Scientific and medical institutions must fundamentally reconsider how they address sexual harassment in the workplace, three national leaders in gender equity in medicine argue in a Perspective published today in The New England Journal of Medicine.
The viewpoint comes in response to publication of a report by the National Academies of Science, Engineering and Medicine concluding that sexual harassment of women is common across scientific fields and has not abated despite concerns raised by the #TimesUp movement. It also comes amid fresh revelations of sexual misconduct by powerful men in business and entertainment.
The National Academies’ report made 15 key recommendations ranging from fostering a more respectful workforce to improving leadership to passing new laws.
“We really believe in the agenda laid out by the National Academies,” said lead author Esther Choo, M.D., M.P.H., associate professor of emergency medicine in the OHSU School of Medicine in Portland, Oregon. “However, we’re skeptical that medicine is determined to move forward. Institutions are very slow to take action and especially reluctant to act against harassers, particularly those who bring in research and other types of funding.”
The authors argue that the response from institutions has been inadequate to the scale of the problem.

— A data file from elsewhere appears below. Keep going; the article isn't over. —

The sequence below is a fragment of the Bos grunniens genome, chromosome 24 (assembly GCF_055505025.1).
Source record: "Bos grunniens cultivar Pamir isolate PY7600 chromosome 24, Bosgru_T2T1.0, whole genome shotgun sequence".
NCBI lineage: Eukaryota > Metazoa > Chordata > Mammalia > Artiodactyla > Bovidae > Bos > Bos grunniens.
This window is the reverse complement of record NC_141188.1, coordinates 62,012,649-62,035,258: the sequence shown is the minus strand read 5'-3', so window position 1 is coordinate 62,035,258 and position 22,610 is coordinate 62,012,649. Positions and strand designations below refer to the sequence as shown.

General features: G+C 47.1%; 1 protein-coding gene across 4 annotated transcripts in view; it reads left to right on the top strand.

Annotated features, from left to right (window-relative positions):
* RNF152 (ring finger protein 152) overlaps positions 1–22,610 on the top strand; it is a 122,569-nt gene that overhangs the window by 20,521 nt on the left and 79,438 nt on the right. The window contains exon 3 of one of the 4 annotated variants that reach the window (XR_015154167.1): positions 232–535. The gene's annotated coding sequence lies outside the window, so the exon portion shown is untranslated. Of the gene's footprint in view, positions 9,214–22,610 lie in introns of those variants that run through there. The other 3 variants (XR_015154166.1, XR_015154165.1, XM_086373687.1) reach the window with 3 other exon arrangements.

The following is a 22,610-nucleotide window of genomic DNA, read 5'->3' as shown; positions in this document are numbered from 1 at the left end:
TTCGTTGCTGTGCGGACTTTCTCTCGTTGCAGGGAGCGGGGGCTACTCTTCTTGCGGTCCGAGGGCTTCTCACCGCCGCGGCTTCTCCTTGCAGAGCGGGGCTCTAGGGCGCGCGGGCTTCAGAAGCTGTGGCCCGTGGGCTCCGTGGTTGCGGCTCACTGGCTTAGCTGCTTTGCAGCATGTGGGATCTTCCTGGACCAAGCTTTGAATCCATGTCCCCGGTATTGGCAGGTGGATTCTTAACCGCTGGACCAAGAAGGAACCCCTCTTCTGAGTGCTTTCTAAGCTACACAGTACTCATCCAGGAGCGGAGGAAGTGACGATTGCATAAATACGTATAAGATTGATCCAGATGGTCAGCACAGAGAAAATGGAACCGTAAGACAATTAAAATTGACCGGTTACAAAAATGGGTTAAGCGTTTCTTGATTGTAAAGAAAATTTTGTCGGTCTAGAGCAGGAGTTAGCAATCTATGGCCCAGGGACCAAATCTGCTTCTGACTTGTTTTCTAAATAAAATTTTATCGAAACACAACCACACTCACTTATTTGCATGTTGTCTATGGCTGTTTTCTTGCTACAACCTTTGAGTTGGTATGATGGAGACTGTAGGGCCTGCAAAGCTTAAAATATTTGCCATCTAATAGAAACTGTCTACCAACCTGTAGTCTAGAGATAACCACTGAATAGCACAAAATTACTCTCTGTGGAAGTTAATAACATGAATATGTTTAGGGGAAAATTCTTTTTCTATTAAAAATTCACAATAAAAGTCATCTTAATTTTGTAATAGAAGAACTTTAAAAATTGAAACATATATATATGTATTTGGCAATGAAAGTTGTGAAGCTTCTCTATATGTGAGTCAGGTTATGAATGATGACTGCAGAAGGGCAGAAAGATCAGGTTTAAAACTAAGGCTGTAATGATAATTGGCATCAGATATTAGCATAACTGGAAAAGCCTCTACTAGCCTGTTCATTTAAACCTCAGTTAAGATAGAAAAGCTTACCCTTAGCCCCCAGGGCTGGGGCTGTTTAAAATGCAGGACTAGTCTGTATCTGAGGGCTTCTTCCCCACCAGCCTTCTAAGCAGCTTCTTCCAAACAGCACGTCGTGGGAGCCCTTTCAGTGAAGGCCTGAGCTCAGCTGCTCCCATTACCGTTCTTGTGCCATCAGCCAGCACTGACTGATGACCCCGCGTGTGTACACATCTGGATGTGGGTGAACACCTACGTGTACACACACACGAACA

Choo was joined by Jane van Dis, M.D., medical director for business development with the OB Hospitalist Group in Burbank, California; and Dara Kass, M.D., assistant professor of emergency medicine at the Columbia University Medical Center in New York.
They cite several major factors to overcome institutional resistance:
Myopia: Institutions focus on formal complaints, which address only the most egregious cases of overt sexual harassment. Yet there are many instances of sexual harassment that may not meet a threshold which individuals perceive as actionable but can be just as destructive. Sexual harassment encompasses objectification, exclusion or second-class status – that constrain women’s careers and compromise their physical and psychological health.
Money and Power: Academics are allowed to perpetuate sexual harassment for years because of their perceived value to the institution. Institutions should aim for consistent treatment of perpetrators, responding to complaints and taking action, regardless of the harasser's position and power.
Organizational complicity: Organizations too readily view harassment as an individual problem rather than as a result of institutional permissiveness that enables harassment to happen in the first place.
“Correcting inequities in salary, career advancement and leadership positions requires more global fixes than even those who are deeply committed to eradicating sexual harassment in the workplace may be willing to consider,” they write.
Choo said she remains optimistic.
“We have an opportunity to rise to the challenge,” she said. “I think health care institutions will begin to recognize that providing safe and productive workplaces sets us up to provide the high-quality care our patients expect.”